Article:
claim that they are the least respected of the entire production
team. Irony is what it is. Akkineni (the elder one) claims that
the nuts and bolts aside, it is the story/screenplay that is the
driving force for the movie. The candyfloss, the window dressing,
the designer sets, the exotic locales, the glamour dolls and the
other innumerable trivia that pervade the silver screen, seem
totally out of place, without that one essential ingredient -
the screenplay. And yet, the writer is the most un(der)-appreciated
technician of the lot. "Director is the captain of the ship"
extol the actors, "I take blame/credit for the movie"
claims the director (as if, it was his, to start with). Week after
week, movie after movie, the charade of (screen)play-less movies
continue to capture the minds and the pockets of the audience
and yet "We get no respect" say the writers. This is
the silent era, when the directors were the true captains of the
ships, let's enter the 50's era, which celebrated the golden era
for those talented technicians - the one who wielded the pens.
production house had its own team churning out quality screenplays
out of stories that were both created and borrowed. Vijaya (Prod.
Nagi Reddi and Chakrapani) had Pingali Nagendra Rao, Vauhini (Prod.
B.N.Reddi) had D.V.Narasa Raju, Annapoorna (Prod. D. Madhusudhana
Rao) had Aatreya, and N.A.T (Prod. N. Trivikrama Rao) had Samudraala.
Pingali had the knack of weaving folklore and mythology, Narasaraju
was a scathing satirist, Aatreya was adept at practicality and
Samudrala was the master of mythology. You hear a dialogue and
you immediately could guess (and rightly at that), the pen that
the example of Paatala Bhairavi - Mayala Phakir, who is
regaling the crowd with his magic tricks, at one point during
his act, asks Dingari, if he should entertain the crowd with what
he knows or entertain them with what they like ("janam
meccaedi manam saayaDama, manam caesaedi janam cooDaDamaa").
This dialogue has been the hallmark and the driving force behind
Pingali Nagendra Rao's works. He was a true entertainer. Add to
the mix, the directors' (K.V. Reddi, L.V. Prasad etc) sensibilities,
he churned out one block-buster after another - Paatala Bhairavi,
Mayabazaar, Jagadeka Veeruni Katha, Appu caesi Pappu kooDu (with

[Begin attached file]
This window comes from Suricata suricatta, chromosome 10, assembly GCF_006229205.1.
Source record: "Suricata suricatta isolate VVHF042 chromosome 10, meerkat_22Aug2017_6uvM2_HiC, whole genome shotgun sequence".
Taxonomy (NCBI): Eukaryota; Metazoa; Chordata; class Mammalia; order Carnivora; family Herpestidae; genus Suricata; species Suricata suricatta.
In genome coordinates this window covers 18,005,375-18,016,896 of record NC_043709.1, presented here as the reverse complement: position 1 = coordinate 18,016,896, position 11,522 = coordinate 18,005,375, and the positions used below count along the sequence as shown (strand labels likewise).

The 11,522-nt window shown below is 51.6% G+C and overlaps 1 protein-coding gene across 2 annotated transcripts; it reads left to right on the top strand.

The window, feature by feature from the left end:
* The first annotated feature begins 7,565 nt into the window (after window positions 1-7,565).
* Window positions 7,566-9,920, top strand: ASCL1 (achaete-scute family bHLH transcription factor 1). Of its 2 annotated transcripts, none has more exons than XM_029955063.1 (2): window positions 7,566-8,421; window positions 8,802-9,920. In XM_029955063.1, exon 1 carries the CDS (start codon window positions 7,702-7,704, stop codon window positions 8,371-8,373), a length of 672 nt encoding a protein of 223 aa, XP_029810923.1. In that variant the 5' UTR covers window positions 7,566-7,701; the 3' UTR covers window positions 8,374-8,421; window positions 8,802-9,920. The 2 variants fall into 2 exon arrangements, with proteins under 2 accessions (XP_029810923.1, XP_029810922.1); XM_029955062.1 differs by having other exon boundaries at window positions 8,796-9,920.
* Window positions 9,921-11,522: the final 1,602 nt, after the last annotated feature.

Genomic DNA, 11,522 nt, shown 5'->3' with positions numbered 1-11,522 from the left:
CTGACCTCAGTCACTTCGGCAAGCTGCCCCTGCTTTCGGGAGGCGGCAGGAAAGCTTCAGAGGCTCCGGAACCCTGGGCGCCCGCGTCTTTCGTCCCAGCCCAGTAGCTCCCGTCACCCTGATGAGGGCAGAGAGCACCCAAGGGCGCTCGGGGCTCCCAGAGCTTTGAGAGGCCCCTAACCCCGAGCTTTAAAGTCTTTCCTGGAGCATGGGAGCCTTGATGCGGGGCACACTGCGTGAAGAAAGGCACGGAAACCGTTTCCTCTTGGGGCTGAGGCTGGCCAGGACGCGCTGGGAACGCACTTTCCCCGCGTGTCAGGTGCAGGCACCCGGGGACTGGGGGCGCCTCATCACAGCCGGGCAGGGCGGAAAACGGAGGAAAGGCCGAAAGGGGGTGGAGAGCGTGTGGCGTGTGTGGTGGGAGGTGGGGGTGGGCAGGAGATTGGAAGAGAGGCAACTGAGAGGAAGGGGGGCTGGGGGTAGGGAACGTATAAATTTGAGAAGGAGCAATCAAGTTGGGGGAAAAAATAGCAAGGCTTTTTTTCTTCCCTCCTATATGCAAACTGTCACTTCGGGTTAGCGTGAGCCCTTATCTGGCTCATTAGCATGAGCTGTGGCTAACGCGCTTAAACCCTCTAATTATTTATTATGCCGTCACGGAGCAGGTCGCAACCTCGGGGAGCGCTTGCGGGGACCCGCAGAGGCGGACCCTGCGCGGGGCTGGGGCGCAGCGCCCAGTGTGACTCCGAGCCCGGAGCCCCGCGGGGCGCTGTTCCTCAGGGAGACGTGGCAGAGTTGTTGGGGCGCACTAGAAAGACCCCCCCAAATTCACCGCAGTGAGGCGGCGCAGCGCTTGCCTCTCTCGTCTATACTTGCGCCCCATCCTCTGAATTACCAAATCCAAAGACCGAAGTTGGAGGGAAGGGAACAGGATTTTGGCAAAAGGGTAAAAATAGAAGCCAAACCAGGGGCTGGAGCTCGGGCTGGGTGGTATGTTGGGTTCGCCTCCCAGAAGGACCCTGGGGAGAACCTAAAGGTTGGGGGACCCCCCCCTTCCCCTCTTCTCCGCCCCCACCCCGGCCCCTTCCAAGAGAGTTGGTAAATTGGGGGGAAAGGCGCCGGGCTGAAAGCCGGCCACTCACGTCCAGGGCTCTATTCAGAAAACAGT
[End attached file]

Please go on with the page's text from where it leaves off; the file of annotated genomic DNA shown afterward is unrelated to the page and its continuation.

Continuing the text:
Sadasiva Brahmam) etc. Coining new words, that almost sounded
like real words, asmadeeyulu - tasmadeeyulu, alamalam, talpam-gilpam,
kambaLi-gimbaLi (Mayabazar) and justfying the process with
"evaroo puTTincakunDaa maaTalelaa puDataayi, vesukO veeDiki
oka veera taaDu", was something that was typical of Pingali
- winking at the audience and being aware of it. He was an ambidexter,
in that, his ease of the dialogue flow was equally evident in
the grace of his lyrical flow. Who can ever forget a "laahiri
laahiri", "vivaaha Bhojanam", "kalavaramaayae
madilO", "enta ghaaTu praemayO" and
those other lilting numbers from Missamma, Gundamma Katha,
a good writer in his own right, reverentially gave way for Pingali
and made him the final authority on any script matters. He was
one writer, who enjoyed the true benefits of a great writer contracting
for a good production house.
- It is a tad sad affair that not many people know about this
"Father of telugu cinema satire", without mentioning
his social dramas that hit the nail right on the head hard - Pedda
Manashulu, Gundamma Katha, Yamagola, Bhakta Prahlaada, Raamudu-Bheemudu
remain the highpoints in his career.
It is an amazing feat that he worked through almost the entire
period the Telugu Film history. He inherited the wit of Chakrapani
and passed on his satire to Aatreya. Pedda Manashulu, a
satire on village politics, remains his best work till date. The
dialogues penned for Relangi in that movie, evoke a healthy laugh
to a sad situation. His movies had every character that was author-backed,
in that, the characters remain true to their characters and speak
the language that befits the character. Consider the role of Ramana
Reddy in Gundamma Katha - an opportunist at best, he neither
fully apologizes for his actions nor does he seem indifferent
to his actions. The role walks on a fine line between villany
and comedy and Narasaraju's words assist him ably to balance the
fine-walk. It is a true situation of loving to hate a character.
Same goes with Rao Gopala Rao in Yamagola. It is not a mean feat
to dominate the hero and more specially when NTR dons the hero
role, but Rao Gopal Rao not only holds his ground, but almost
surpasses the hero's character. Consider the wit/satire in the
little speech about hero rescuing the heroin from engulfing fires
- "aa ee Madhya sineemaallO cooDDamlaa! heroin vonTari
gaa venltoo unTundi, hero gaaDu daani meedaki rowdeelni pampistaadu,
vaaLLu daanni paTTukunTaaru, adi labO dibO manTadi, aa pakkanae
unTaadu kadaa mana hero, veeDu vacci vaaLLani utukutaaDu, vaaLLu
paaripOtaaru, heroin bikka moham vaesukuni nela vanka coostoounTadi,
mana hero kaalar egaraesi nuncunTaaDu, love, duet, EVADIKI TELEEDU
EE SINIMAA KABURLU". It cannot get any irreverent, funny,
self-abrasive and self-aware dialogue than that. The satirist
here for part - 2)
Srinivas Kanchibhotla how you liked the article.